The Swiss government is planning the launch of its eagerly awaited pilot scheme, designed to assess the implications of recreational cannabis legalisation. The scheme was approved by the Swiss parliament in September 2020, allowing the launch of the pilot from 15th May 2021.
While recreational cannabis remains illegal in Switzerland, the country has one of the most liberal approaches to the drug in Europe. For hemp cultivation, cannabis plants with a concentration of 1% THC are permitted. Furthermore, the possession of small amounts of cannabis for personal use was decriminalised in 2012.
The launch of pilot schemes in Switzerland could see the country continue this liberalisation of the plant in the coming years as well as collect much-needed data and real-world evidence to support further reforms in other areas of the world.
According to the Swiss Federal Office of Public Health (FOPH), the aim of the regulation allowing these pilot schemes “is to increase knowledge of the advantages and disadvantages of controlled access to cannabis, and to provide a sound scientific basis for possible decisions on the way the approach to cannabis is regulated.”
An amendment of Article 8a of the Federal Act on Narcotics and Psychotropic Substances (NarcA) will allow municipalities in the country to introduce a legal supply of recreational cannabis, following authorisation.
While an increasing number of European countries are beginning to consider cannabis reforms, the drug remains illegal across the continent. However, Luxembourg is expected to become the first European country to legalise the drug’s recreational use within the next couple of years.
How will the pilot schemes work?
Under the scheme, public and private entities will be permitted to launch a pilot access project in one municipality. A maximum of 5,000 registered citizens in each pilot would be able to access cannabis products for recreational use.
Volunteers will have to register with the federal government and will be presented with a certificate of approval that will be required for the purchase and possession of recreational cannabis products.
All points of sale will require approval by the federal health regulator and the organisers of each pilot will be expected to appoint qualified physicians to monitor the health of participating citizens. Volunteers for the schemes will also have to prove that they already consume cannabis prior to entering the pilot scheme.
Initially, pilot schemes will be permitted for up to five years – with the possibility of extending a further two years.
What products will be allowed?
Cannabis products used in these pilot schemes must be grown at approved production facilities within the country according to Swiss laws. Products will also meet Good Agricultural Practices set out by the European Medicines Agency.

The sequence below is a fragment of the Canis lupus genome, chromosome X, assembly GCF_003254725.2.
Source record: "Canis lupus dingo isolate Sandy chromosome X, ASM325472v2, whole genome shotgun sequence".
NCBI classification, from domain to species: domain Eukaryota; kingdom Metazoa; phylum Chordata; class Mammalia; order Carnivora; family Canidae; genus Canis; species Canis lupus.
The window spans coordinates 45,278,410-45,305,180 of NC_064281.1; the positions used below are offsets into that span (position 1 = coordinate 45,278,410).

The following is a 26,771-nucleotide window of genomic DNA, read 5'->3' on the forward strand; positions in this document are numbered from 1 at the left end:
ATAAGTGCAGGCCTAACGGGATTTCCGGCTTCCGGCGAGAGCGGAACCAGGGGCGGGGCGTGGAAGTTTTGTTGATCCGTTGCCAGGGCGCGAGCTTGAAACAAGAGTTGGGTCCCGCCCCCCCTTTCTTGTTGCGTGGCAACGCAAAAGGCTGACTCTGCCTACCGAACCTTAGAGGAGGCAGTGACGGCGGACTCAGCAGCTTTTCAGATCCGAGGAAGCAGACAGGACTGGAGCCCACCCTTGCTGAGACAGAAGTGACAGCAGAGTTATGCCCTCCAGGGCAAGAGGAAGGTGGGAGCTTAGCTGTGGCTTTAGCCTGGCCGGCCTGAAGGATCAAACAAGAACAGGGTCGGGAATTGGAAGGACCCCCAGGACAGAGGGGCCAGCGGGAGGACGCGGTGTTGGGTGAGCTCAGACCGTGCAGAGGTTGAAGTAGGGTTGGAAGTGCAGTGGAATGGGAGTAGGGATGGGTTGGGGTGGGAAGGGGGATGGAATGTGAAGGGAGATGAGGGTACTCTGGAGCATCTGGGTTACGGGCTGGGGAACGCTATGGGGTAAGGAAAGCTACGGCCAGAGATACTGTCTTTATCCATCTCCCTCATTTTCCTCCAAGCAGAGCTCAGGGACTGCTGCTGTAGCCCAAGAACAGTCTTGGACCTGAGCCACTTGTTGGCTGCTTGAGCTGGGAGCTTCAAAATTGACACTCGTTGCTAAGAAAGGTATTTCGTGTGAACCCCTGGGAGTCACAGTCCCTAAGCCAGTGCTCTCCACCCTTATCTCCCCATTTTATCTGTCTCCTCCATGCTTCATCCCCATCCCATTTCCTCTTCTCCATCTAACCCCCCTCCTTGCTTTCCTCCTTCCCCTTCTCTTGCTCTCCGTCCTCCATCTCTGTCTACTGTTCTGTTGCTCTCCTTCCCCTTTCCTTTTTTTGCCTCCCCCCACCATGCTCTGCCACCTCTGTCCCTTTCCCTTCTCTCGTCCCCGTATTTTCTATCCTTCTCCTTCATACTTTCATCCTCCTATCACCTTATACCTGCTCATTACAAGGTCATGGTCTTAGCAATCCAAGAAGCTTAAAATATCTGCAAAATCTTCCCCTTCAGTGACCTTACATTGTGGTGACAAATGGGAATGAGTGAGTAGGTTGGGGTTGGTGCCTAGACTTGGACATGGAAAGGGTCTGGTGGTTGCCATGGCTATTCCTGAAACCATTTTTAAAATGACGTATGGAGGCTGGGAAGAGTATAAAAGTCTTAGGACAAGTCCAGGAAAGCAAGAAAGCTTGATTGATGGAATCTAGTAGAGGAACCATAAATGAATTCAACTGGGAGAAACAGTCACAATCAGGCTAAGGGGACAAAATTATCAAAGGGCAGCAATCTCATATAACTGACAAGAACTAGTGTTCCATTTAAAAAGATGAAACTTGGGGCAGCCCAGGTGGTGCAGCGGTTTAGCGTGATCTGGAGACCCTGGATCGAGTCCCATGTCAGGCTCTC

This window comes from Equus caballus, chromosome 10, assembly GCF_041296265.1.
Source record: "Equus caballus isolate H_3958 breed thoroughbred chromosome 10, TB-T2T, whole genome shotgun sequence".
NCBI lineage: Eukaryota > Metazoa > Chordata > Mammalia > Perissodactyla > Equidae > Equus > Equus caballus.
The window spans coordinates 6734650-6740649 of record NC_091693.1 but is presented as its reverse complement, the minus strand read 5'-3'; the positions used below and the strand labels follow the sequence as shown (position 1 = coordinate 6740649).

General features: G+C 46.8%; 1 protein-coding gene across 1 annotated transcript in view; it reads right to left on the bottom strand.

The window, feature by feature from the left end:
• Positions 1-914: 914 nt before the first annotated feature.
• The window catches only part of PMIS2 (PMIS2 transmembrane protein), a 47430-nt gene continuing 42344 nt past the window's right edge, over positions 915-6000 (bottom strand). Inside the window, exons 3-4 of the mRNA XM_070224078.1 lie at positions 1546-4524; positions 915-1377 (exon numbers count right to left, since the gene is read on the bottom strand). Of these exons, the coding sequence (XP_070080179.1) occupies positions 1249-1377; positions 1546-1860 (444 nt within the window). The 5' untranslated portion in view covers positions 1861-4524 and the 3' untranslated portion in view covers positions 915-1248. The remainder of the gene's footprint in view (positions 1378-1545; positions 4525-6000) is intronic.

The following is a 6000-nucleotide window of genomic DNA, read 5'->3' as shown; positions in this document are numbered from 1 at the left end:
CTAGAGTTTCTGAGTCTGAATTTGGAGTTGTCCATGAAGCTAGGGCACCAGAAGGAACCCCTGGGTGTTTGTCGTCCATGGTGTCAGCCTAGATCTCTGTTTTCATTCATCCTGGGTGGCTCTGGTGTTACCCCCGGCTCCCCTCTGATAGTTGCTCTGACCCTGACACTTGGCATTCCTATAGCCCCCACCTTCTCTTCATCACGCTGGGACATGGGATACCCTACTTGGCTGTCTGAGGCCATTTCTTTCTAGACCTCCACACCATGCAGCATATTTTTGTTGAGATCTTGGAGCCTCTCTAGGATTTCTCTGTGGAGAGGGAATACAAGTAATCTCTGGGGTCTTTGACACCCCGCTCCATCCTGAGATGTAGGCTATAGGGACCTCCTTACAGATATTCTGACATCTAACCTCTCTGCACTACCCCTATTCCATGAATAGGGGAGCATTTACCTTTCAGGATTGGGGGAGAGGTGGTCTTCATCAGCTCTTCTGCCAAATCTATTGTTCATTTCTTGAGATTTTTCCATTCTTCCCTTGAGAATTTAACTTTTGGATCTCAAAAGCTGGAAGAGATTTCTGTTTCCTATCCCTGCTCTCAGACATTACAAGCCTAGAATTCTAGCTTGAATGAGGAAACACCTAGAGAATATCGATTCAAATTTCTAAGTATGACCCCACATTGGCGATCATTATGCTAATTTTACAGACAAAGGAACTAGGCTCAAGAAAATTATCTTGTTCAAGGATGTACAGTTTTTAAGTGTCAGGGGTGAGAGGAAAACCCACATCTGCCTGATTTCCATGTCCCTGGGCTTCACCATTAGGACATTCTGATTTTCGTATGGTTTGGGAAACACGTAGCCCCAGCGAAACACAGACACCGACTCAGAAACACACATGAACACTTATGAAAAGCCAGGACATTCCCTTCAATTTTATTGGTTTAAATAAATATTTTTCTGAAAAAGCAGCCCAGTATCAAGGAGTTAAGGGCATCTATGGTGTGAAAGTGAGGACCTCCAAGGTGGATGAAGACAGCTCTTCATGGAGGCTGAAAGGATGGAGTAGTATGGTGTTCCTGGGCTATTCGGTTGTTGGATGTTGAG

Participants in the schemes will be able to access dried flower, extracts and edibles, however, THC content will be capped at 20% with edible products not containing more than 10mg of THC per unit.
Other schemes and reforms across Europe
Through this scheme, Switzerland will be the first European country to offer a legal supply of recreational cannabis, however, more exciting reforms and proposals are being put forward across the continent.
While tourists and foreigners often consider that recreational cannabis is legal in the Netherlands, this isn’t actually the case. In fact, cannabis has only been decriminalised in the country, through a legal amendment made in 1976. However, in contrast to other decriminalisation schemes around the world, the retail of cannabis at licensed retailers is also tolerated.
In spite of this, the cultivation of cannabis remains illegal in the country, meaning that coffeeshop owners are forced to rely on an illicit supply from the black market.
To address this contradiction, the Dutch government recently announced plans to introduce a pilot scheme that would assess the implications of creating a legal supply of cannabis. The program is expected to launch by the end of 2021, with approved growers supplying almost 80 outlets across 10 municipalities with legal cannabis products.
Back in 2018, Luxembourg’s government announced plans to reform the country’s cannabis policy. This came to a head a year later when plans to legalise recreational cannabis were announced.
The new legal cannabis market was originally cited to begin towards the end of 2021. However, the disruption caused by the ongoing coronavirus pandemic meant that the plan had to be filed away for more than a year.
The move would make Luxembourg the first country in Europe to legalise adult-use recreational cannabis.